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All (198) (0 to 10 of 198 results)

  • 19-22-0003
    Description:

    This webinar will provide you with an introduction to the Canadian Statistical Geospatial Explorer (CSGE). This interactive mapping tool was designed at Statistics Canada to give users the ability to explore our data, create custom maps and download geo-enabled data into users' own workflows. The CSGE allows users to visualize data at granular levels such as dissemination areas and other geographies like provinces/territories and health regions. The CSGE includes a range of COVID-19 relevant indicators on health, demographic profile and socio-economic conditions of the Canadian population, all derived from Statistics Canada data holdings.

    The webinar covers basic functionalities of the Canadian Statistical Geospatial Explorer such as: finding and exploring data; exporting data in various formats and bringing it into your workflow; customizing maps; and changing base maps (satellite imagery, topography, etc.) to view data in a different context.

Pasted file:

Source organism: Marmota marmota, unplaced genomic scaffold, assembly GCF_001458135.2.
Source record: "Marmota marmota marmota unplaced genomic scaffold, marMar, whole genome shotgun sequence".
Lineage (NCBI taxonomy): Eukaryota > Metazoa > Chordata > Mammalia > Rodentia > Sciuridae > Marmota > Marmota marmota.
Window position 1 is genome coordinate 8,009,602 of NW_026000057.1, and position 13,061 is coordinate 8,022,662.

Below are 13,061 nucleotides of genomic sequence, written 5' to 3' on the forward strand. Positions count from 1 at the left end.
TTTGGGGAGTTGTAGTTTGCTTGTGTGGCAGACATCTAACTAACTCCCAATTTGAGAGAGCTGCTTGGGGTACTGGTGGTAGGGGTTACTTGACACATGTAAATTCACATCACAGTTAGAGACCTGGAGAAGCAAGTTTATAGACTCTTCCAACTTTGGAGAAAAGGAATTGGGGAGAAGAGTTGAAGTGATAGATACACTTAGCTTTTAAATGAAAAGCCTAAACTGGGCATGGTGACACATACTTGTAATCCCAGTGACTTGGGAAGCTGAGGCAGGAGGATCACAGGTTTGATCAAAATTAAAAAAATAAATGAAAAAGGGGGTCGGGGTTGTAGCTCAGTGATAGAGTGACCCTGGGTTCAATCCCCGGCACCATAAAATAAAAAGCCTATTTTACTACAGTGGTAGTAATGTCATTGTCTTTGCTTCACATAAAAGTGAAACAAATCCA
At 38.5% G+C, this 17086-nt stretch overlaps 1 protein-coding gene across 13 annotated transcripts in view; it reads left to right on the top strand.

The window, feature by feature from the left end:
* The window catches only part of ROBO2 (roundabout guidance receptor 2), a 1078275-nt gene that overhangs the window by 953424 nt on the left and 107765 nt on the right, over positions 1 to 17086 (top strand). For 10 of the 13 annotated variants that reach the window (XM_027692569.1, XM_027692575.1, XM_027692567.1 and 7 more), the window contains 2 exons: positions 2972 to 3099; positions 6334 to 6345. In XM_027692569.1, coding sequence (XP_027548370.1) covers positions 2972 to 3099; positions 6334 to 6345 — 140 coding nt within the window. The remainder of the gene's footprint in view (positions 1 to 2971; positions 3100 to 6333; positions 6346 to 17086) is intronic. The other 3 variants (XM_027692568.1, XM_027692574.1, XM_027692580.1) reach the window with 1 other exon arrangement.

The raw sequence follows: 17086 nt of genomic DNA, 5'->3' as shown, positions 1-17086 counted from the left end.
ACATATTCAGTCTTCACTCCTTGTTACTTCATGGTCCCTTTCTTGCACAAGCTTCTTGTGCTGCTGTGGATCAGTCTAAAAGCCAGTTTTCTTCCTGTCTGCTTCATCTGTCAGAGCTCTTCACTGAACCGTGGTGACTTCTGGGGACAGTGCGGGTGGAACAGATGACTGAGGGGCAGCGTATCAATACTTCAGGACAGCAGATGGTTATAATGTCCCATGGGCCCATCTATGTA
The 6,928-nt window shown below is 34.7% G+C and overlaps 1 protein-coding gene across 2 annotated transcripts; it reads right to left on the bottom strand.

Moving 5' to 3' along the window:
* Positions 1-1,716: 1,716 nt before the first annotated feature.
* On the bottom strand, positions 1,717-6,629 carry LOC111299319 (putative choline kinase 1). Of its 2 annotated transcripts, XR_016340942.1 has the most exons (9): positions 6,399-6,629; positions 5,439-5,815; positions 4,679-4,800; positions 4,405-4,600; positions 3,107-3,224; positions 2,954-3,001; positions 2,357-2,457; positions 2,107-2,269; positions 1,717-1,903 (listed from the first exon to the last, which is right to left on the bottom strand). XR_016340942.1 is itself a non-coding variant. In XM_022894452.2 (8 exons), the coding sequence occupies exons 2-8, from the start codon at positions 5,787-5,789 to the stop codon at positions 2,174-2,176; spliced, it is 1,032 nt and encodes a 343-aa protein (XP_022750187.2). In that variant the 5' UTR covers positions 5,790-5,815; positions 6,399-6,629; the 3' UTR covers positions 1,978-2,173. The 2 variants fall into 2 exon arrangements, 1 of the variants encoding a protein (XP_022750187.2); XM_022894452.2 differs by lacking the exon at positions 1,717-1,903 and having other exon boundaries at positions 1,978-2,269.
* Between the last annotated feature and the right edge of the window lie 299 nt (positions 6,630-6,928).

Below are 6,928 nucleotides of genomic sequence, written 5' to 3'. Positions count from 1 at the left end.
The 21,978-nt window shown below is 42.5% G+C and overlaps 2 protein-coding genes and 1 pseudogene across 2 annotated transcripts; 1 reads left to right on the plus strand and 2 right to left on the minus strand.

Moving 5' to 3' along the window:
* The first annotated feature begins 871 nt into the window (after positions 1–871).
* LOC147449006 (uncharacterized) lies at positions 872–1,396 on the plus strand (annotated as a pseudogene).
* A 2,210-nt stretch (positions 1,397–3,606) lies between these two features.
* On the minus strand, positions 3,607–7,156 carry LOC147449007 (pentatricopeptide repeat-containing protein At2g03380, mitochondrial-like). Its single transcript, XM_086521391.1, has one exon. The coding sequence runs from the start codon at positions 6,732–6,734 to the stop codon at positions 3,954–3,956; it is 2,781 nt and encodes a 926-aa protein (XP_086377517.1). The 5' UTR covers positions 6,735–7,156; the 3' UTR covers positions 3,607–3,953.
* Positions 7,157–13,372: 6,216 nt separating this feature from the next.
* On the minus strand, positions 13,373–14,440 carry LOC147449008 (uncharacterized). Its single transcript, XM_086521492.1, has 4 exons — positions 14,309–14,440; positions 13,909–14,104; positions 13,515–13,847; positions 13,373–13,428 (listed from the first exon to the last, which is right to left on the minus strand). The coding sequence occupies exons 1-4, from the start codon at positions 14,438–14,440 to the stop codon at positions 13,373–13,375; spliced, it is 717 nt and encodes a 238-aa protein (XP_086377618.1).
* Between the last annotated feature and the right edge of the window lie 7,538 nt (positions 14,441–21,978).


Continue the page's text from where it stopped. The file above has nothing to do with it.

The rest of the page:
https://www.statcan.gc.ca/eng/services/webinars/19220003

    Release date: 2020-05-11

  • Data Visualization: 71-607-X2020010
    Description:

    The Canadian Statistical Geospatial Explorer empowers users to discover geo enabled data holdings of Statistics Canada at various levels of geography including at the neighbourhood level. Users are able to visualize, thematically map, spatially explore and analyze, export and consume data in various formats. Users can also view the data superimposed on satellite imagery, topographic and street layers.

    Release date: 2020-04-23

  • Journals and periodicals: 11-633-X
    Description: Papers in this series provide background discussions of the methods used to develop data for economic, health, and social analytical studies at Statistics Canada. They are intended to provide readers with information on the statistical methods, standards and definitions used to develop databases for research purposes. All papers in this series have undergone peer and institutional review to ensure that they conform to Statistics Canada's mandate and adhere to generally accepted standards of good professional practice.
    Release date: 2020-01-21

  • Articles and reports: 12-001-X201900300009
    Description: